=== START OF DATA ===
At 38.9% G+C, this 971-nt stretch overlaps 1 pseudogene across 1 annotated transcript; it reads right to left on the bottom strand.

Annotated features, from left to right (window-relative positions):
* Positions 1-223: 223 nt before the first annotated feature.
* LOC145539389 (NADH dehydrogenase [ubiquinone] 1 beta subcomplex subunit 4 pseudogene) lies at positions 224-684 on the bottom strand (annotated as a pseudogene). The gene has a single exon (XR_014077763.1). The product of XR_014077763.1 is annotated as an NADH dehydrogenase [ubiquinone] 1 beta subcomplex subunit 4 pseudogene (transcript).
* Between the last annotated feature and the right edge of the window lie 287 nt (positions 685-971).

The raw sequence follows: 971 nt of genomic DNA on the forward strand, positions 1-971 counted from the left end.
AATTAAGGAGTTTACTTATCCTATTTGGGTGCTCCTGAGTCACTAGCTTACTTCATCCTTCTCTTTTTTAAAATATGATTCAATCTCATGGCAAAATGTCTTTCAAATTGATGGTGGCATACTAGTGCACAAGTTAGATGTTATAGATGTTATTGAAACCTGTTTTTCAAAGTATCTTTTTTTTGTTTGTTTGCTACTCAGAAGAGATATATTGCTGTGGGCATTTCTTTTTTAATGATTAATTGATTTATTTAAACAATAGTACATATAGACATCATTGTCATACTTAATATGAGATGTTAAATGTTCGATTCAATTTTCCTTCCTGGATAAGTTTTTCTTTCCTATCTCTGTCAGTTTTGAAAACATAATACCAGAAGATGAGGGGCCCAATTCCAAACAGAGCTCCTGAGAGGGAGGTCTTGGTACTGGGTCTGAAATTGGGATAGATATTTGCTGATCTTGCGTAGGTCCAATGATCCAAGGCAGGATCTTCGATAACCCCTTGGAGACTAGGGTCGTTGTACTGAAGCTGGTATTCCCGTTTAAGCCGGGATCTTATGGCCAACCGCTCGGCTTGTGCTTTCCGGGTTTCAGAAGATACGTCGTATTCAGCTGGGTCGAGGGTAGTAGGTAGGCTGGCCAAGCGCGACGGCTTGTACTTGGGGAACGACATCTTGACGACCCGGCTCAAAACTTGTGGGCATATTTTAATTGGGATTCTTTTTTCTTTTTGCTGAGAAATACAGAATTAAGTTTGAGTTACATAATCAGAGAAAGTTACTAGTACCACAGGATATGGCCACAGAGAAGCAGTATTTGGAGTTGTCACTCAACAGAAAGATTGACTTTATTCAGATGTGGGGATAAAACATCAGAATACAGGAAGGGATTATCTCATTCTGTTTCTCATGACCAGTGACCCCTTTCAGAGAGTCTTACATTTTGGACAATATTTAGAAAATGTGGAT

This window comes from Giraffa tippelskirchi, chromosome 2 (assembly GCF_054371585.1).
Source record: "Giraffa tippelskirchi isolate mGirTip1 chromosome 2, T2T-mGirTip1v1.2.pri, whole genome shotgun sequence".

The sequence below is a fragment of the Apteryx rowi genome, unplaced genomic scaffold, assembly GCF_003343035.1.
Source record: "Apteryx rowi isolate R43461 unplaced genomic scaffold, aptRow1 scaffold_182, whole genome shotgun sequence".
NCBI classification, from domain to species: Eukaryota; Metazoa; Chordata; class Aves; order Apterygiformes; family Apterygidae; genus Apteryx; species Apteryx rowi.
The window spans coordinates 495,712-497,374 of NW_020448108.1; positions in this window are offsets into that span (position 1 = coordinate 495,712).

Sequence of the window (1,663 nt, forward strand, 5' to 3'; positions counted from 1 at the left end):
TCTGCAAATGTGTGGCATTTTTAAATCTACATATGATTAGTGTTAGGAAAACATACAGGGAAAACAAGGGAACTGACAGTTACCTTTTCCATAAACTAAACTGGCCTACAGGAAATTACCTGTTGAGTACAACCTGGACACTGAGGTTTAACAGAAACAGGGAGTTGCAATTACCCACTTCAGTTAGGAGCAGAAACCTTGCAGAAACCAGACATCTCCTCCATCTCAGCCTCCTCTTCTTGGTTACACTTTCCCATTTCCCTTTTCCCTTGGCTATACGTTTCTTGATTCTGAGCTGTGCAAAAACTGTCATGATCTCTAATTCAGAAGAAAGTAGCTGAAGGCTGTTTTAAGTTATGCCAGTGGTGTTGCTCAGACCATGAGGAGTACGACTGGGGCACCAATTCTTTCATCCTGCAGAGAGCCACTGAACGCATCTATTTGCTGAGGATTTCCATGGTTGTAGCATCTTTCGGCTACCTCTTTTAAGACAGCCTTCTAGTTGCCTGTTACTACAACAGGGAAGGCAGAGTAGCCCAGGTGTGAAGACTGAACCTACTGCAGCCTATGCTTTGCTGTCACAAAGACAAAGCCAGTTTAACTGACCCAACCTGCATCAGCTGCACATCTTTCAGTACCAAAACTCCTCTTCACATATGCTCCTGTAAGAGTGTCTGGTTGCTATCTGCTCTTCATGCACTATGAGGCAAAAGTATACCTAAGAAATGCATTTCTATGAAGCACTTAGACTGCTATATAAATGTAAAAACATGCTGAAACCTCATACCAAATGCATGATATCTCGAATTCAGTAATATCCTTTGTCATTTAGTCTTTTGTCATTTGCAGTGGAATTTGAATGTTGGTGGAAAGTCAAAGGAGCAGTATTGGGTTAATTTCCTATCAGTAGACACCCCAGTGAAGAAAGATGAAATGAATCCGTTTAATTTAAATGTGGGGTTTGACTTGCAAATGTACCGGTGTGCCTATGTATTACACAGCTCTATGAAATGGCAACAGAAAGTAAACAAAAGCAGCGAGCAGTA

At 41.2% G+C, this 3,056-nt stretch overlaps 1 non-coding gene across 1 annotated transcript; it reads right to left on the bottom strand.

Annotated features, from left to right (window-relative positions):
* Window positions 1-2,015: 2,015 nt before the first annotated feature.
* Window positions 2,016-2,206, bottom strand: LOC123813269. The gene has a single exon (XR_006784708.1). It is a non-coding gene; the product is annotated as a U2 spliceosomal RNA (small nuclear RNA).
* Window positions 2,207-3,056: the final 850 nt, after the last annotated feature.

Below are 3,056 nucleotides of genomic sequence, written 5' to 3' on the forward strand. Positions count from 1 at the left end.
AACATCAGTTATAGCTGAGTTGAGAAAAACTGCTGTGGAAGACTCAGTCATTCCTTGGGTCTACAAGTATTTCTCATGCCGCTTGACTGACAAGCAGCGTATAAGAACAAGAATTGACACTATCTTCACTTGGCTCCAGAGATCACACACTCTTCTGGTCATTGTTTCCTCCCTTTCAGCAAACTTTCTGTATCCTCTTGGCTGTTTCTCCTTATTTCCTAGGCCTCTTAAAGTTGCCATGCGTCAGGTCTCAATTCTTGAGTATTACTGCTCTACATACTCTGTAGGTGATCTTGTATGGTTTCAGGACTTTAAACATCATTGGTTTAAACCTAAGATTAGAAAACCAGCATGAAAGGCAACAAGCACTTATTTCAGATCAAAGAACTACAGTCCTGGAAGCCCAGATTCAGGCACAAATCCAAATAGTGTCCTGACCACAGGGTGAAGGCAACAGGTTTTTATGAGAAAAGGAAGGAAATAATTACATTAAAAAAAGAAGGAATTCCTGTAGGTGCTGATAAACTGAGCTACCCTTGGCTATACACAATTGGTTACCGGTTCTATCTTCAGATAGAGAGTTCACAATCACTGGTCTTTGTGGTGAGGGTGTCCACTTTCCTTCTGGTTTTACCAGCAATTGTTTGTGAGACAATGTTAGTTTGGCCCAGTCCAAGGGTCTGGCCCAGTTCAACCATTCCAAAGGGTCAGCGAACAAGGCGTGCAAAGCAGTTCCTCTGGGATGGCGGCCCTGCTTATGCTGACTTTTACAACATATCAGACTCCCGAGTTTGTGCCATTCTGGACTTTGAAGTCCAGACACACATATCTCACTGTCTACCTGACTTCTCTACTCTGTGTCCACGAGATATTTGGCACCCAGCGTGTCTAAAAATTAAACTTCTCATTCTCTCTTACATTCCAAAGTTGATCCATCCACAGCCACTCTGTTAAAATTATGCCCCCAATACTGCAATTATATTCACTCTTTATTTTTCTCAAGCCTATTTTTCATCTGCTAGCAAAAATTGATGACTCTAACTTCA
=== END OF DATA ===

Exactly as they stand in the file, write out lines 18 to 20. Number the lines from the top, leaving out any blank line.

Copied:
* Window positions 1-2,015: 2,015 nt before the first annotated feature.
* Window positions 2,016-2,206, bottom strand: LOC123813269. The gene has a single exon (XR_006784708.1). It is a non-coding gene; the product is annotated as a U2 spliceosomal RNA (small nuclear RNA).
* Window positions 2,207-3,056: the final 850 nt, after the last annotated feature.